We crushed our finished cigarettes in the sink and went back to the living room. Taco had disappeared, and we sat on the sofa again. “Maybe we should go find—”

“He’ll be back,” Mick said as he picked up the bong. He smoked and turned to me. “What are you going to do about your thing?”

I took several moments to place his words into context. “Destiny?”


“I don’t know. Nothing.”

“No chance they’ll kill it?”

“Moms is too God-crazy for that.”

“What about giving it away,” Mick asked.

“What do you think?”

“Whatever. Don’t end up like John.” Smoke bloomed from his mouth as he spoke. “I can’t remember the last time I saw him.”

“Me neither.” I ripped from the bong and sat it on the floor again.

After some time spent staring at the curtains, Mick asked, “What’s the plan for tonight?”

I sighed.

“Yeah,” Mick said as he turned on the television. We watched book reviews on CSPAN as the afternoon stretched out. Eventually, Taco stumbled through the front door. Looking like he had swum in his clothes, he fell into the recliner and stared at us. He said nothing and flinched whenever we moved to hit the bong. The program ended, and I stood, saying I needed to go. Mick and Taco looked at me but said nothing. Outside, the sky had dimmed to sunset, and its color, no longer the carefree afternoon blue, was the terrible inflamed red of a god’s eye. In the Buick, I spun down the highway, and for some reason, I smiled as I headed back to Moms’ and the storm I felt sure was waiting there.


THE APARTMENT PARKING LOT SMELLED of cooling asphalt and rain-soaked trash. I didn’t bother knocking before I opened the door and found Moms, by herself on the sofa, right where I had been forever ago. Arms crossed, she glared at me.

“What do you aim to do?”

I didn’t say anything and closed the door, standing just in front of it.

“You got a baby on the way.”

“Yeah.” My voice sounded like it came from the bottom of a dry well.

“You got to get a plan for that little one. And a job.”


“I ain’t playing with you.”

I felt like saying something, but all the words were eels.

“You need to be a man.” She jutted her jaw toward me to emphasize the word “man.” I stared at her. I put my hand on the doorknob as Destiny came in from the hallway and stood at the edge of the sofa. She looked down at Moms, appearing for all the world like a lady in waiting to a grotesque queen. In the hazy afterglow of the afternoon’s debauches, a light shone about her as if she glowed from within. Her hair, short, vibrant, and awful in the pink that she had chosen as that month’s color. She licked her lips, a long and slow movement of the tongue. Something in my groin twitched.

“What’s your decision,” Moms demanded.

I went to Dest and touched her belly. I didn’t need any of this, but something in me felt obliged to ride the crazy rocket to its end. A stupid Eagle Scout holdout, something washed up from a different lifetime. Honor, or integrity, or some other asinine concept that I had managed to avoid for as long as I’d been on my own. I couldn’t decide which concepts applied, and in the moment I took to study the problem, Destiny took my hand and led me back to her room. We closed the door.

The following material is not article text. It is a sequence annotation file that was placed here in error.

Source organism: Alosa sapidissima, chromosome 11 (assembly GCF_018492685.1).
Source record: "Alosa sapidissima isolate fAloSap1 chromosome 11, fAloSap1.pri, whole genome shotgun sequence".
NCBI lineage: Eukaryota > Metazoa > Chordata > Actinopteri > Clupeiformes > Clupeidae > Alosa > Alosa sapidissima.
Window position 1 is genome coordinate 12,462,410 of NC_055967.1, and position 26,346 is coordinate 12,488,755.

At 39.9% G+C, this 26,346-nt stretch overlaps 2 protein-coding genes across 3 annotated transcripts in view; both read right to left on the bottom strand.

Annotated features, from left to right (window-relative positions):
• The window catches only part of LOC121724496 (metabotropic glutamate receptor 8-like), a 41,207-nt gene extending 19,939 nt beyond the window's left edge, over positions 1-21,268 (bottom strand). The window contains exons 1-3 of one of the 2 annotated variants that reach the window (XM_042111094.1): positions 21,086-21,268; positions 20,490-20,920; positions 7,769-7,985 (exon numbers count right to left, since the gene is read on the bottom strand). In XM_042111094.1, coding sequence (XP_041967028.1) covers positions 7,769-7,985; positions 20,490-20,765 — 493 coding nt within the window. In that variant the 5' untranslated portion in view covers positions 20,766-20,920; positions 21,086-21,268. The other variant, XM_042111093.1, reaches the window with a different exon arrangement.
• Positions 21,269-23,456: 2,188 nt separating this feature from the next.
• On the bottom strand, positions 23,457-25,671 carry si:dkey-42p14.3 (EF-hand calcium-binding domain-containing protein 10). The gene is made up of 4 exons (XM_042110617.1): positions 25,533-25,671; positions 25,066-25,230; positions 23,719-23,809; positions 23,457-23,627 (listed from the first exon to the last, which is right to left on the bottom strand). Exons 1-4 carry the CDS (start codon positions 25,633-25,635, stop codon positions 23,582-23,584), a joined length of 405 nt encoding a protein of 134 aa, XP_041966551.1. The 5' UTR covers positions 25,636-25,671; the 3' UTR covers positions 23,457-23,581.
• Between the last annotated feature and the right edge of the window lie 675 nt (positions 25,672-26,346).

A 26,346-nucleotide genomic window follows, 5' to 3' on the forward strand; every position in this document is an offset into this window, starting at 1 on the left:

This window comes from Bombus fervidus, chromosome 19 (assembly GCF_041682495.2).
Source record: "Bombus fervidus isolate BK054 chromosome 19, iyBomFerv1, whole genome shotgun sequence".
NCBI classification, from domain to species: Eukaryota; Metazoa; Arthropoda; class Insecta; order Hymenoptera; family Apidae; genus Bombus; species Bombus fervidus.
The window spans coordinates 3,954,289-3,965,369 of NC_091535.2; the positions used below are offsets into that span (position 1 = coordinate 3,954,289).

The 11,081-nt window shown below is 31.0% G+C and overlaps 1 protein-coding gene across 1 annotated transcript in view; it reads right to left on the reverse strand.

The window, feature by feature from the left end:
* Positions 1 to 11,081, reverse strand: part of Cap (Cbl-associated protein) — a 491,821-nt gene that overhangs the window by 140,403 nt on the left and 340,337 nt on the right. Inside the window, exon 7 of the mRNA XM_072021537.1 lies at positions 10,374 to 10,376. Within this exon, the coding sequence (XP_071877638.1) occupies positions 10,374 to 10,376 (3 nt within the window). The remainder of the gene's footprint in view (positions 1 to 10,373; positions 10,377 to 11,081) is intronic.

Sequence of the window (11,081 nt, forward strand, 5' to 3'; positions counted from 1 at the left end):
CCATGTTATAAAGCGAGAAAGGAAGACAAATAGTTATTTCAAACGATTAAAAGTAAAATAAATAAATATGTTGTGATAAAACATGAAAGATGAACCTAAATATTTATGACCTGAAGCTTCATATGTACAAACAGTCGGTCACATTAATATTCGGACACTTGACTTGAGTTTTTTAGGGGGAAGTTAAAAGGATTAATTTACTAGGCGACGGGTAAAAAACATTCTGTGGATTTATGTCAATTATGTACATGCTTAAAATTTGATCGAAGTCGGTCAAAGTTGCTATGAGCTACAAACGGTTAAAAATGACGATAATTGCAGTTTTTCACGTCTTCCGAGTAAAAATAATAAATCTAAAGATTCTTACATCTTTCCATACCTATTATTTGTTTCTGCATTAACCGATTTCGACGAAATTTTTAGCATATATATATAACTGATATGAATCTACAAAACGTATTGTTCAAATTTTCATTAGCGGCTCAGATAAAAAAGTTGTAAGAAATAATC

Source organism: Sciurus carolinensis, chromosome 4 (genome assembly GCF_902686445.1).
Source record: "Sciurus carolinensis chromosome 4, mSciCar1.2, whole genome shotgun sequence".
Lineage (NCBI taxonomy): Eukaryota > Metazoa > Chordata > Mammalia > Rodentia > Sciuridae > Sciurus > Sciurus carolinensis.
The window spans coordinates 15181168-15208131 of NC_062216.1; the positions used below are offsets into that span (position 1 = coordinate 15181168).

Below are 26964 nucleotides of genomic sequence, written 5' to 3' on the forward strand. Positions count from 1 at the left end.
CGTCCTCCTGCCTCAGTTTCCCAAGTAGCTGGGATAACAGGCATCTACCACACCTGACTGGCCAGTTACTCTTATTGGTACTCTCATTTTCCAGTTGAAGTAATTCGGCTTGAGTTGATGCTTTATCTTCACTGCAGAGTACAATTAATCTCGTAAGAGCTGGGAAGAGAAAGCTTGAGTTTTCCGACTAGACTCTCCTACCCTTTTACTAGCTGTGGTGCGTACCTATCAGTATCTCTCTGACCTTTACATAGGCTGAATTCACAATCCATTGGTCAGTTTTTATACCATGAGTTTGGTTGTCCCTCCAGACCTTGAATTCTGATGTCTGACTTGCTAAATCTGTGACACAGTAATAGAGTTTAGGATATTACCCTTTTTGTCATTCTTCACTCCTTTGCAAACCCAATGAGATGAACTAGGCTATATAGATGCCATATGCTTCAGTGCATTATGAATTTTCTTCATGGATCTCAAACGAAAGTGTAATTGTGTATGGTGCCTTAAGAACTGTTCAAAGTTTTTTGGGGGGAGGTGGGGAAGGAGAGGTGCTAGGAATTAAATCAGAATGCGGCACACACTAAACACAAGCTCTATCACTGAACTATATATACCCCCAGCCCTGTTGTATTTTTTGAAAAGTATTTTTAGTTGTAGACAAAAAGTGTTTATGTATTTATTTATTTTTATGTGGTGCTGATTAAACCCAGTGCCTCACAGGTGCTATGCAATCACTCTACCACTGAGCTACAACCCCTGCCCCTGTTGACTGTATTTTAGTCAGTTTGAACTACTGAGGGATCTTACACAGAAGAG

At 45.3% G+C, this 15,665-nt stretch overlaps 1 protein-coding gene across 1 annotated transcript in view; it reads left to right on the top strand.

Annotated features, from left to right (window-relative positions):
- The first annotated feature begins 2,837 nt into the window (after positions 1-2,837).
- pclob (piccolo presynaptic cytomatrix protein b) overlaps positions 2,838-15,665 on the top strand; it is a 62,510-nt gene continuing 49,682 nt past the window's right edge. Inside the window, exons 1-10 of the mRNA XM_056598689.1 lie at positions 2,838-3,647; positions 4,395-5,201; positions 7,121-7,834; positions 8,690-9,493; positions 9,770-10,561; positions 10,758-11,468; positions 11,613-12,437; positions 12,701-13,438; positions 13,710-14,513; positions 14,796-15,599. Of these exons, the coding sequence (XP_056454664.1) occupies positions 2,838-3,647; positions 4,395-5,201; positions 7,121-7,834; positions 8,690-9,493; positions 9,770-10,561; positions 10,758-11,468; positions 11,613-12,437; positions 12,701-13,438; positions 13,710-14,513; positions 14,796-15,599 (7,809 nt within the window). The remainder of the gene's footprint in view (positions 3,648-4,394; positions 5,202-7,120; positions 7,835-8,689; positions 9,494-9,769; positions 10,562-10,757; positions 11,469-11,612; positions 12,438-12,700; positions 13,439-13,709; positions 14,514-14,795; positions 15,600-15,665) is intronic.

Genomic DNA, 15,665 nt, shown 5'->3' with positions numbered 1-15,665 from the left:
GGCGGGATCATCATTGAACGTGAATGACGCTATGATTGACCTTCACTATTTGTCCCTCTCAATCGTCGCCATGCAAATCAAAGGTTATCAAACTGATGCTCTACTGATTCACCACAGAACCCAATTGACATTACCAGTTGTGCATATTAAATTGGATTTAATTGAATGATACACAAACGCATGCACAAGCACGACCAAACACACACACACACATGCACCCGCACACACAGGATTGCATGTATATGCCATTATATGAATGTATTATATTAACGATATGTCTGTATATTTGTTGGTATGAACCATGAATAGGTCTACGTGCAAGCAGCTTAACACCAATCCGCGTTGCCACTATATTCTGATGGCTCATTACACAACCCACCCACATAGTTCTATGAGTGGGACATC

IT CAME. AT THE HOSPITAL, a nurse had given Dest some intravenous drugs that, when I asked what they were, she winked and said it was a little something to help her relax. Dest fell asleep and remained so through most everything until right at the end when the midwife shook her awake and told her to push. She grunted a few times, and after, they put it on her chest. When Destiny saw it, her face blanched and she reached out for my hand. I took some pictures, and after a while, another nurse took it away somewhere. The nurse had told me where and why and when I could come visit, smiling all the while like nothing was wrong. None of the words she said put themselves together in my head, and all I could think about was erasing the memory of what just happened. Destiny pretended to go back to sleep, and I wandered into the hallway. A nurse stopped me, and I lied, saying I was going for Burger King. Those were the first words I’d said all day.

Despite the lateness of the year, the heat reigned—fat, opulent, and greasy. I put the windows down in the Buick and blasted down the highway toward Taco and Mick’s. Mick sat on the sofa, and I joined him in silence. Mick, obliterated, took longer than usual to recognize me and after mumbling a barely audible hello, kept forgetting I was there. Taco was gone. Working, Mick said, but it could have been anywhere. Rain had fallen, and the swampy smell of the outside crept in through the trailer’s open windows.

“So, is it, you know?” Mick’s head bobbled around in slow motion, sweeping the room, and he focused on me. The tiny, red-flamed slits of his eyes, awaited my answer.



“Not yet. They said a year at most.”

“Anyone ever say what was wrong with it?”


Mick waited for me to continue, but when I didn’t, he asked, “You get pics?”

I shrugged.

“Come on. I know you did. Let me see.” I showed him my phone. He took it and thumbed through the images. “Goddamn.”


He put the phone on the sofa between us, picked up the bong, and packed the bowl. “I mean.” He paused and sucked down a huge hit. Holding his fist to his mouth, he sputtered and coughed the smoke into the room. “Cinematic.”

“Gimme that.” I hit the bong and sat it on the floor. We said nothing else, and a long time later, Taco came back.

Mick held my phone out to Taco. “Check this.”

Taco said nothing until he finished scrolling, then he let out a breathy, “A la chingada.” He took the bong and ripped a hit bigger than what Mick and I took. He put the bong back and went to the kitchen. I heard him open the fridge, and he came back with two cans of beer. He held one out to me, but I declined. Taco shrugged, sat in his recliner, and killed both beers. The afternoon felt gone, flown away somewhere, and the urge to leave flooded me. I stood.

“I’m out.”

Mick, looking up at me, said, “Come by whenever.”


“You could even bring it over here.”


Out in the Buick, the seats were hot and sticky. The rounded top of the car seat strapped into the backseat crested the bottom of my rearview mirror like some rising moon. I started her up and headed back to the hospital.


is a recent graduate from the University of Alaska Anchorage’s creative writing Master’s degree program. He reads and writes when not suffering from self-induced psychological and/or interpersonal relationship problems. Follow him on Instagram @bptoche and visit his blog: bptoche.blogspot.com